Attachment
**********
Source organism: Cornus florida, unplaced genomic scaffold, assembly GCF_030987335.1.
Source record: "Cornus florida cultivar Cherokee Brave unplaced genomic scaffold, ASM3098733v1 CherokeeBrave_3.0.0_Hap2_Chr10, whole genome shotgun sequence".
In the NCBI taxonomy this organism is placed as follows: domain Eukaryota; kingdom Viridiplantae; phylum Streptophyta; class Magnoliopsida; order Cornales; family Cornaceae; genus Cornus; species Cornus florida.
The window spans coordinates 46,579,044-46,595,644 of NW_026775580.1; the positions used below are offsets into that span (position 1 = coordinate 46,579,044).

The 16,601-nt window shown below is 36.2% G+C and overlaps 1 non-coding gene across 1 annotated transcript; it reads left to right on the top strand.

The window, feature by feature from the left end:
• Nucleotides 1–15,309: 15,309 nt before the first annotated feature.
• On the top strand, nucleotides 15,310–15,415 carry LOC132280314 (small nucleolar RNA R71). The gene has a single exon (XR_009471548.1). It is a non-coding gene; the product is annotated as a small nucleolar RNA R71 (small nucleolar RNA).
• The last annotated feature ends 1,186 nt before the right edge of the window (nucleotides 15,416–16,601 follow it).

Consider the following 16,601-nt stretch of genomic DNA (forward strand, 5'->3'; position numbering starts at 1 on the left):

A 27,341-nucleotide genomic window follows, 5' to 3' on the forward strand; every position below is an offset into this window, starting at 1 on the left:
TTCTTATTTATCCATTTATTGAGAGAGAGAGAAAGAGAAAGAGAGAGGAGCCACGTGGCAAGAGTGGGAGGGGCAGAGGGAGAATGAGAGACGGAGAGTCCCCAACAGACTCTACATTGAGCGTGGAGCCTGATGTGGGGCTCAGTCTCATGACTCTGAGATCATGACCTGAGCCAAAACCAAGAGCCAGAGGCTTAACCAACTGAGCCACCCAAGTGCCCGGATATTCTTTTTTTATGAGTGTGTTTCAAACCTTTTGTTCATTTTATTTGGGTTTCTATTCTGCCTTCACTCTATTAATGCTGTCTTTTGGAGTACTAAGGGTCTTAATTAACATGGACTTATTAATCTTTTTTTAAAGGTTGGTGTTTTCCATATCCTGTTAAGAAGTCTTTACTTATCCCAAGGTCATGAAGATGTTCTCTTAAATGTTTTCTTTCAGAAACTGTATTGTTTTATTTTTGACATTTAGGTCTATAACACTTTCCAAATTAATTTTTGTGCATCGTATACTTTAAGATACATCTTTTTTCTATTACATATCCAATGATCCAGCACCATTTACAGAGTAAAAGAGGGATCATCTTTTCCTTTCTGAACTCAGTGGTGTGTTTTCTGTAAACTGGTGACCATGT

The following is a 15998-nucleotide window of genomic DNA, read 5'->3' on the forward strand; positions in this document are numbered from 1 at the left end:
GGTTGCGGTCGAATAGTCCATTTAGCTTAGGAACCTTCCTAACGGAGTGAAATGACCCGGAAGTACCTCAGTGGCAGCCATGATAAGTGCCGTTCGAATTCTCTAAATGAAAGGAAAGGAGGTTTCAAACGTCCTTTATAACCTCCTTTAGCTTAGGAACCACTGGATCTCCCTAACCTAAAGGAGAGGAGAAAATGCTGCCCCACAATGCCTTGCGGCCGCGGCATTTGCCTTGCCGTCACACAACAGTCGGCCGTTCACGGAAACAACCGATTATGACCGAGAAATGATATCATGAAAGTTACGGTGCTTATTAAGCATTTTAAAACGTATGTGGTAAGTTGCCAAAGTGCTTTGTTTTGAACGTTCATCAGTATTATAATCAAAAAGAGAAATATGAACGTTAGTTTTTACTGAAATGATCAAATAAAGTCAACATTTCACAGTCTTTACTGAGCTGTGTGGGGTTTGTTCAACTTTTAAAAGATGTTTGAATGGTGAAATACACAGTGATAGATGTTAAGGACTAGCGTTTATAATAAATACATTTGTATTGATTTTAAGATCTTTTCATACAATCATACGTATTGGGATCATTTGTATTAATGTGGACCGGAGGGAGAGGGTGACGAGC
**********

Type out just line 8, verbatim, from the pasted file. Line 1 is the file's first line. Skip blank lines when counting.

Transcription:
• On the top strand, nucleotides 15,310–15,415 carry LOC132280314 (small nucleolar RNA R71). The gene has a single exon (XR_009471548.1). It is a non-coding gene; the product is annotated as a small nucleolar RNA R71 (small nucleolar RNA).